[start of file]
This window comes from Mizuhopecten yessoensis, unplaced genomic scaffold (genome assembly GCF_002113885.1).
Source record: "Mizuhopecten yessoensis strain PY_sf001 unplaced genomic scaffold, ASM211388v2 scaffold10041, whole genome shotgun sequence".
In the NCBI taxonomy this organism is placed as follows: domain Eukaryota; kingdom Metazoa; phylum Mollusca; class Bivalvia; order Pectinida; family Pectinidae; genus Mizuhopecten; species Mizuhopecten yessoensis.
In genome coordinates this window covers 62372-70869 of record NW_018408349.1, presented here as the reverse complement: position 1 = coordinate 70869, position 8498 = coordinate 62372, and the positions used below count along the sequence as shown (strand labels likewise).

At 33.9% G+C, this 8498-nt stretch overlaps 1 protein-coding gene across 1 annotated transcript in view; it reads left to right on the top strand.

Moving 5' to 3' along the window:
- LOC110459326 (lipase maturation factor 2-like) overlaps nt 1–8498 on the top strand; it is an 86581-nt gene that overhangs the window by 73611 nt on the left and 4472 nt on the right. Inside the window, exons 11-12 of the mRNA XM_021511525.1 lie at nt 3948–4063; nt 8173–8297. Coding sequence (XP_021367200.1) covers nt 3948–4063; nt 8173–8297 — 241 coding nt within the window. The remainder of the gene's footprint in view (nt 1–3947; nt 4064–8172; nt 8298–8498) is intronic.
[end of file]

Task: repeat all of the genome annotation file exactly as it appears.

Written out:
This window comes from Mizuhopecten yessoensis, unplaced genomic scaffold (genome assembly GCF_002113885.1).
Source record: "Mizuhopecten yessoensis strain PY_sf001 unplaced genomic scaffold, ASM211388v2 scaffold10041, whole genome shotgun sequence".
In the NCBI taxonomy this organism is placed as follows: domain Eukaryota; kingdom Metazoa; phylum Mollusca; class Bivalvia; order Pectinida; family Pectinidae; genus Mizuhopecten; species Mizuhopecten yessoensis.
In genome coordinates this window covers 62372-70869 of record NW_018408349.1, presented here as the reverse complement: position 1 = coordinate 70869, position 8498 = coordinate 62372, and the positions used below count along the sequence as shown (strand labels likewise).

At 33.9% G+C, this 8498-nt stretch overlaps 1 protein-coding gene across 1 annotated transcript in view; it reads left to right on the top strand.

Moving 5' to 3' along the window:
- LOC110459326 (lipase maturation factor 2-like) overlaps nt 1–8498 on the top strand; it is an 86581-nt gene that overhangs the window by 73611 nt on the left and 4472 nt on the right. Inside the window, exons 11-12 of the mRNA XM_021511525.1 lie at nt 3948–4063; nt 8173–8297. Coding sequence (XP_021367200.1) covers nt 3948–4063; nt 8173–8297 — 241 coding nt within the window. The remainder of the gene's footprint in view (nt 1–3947; nt 4064–8172; nt 8298–8498) is intronic.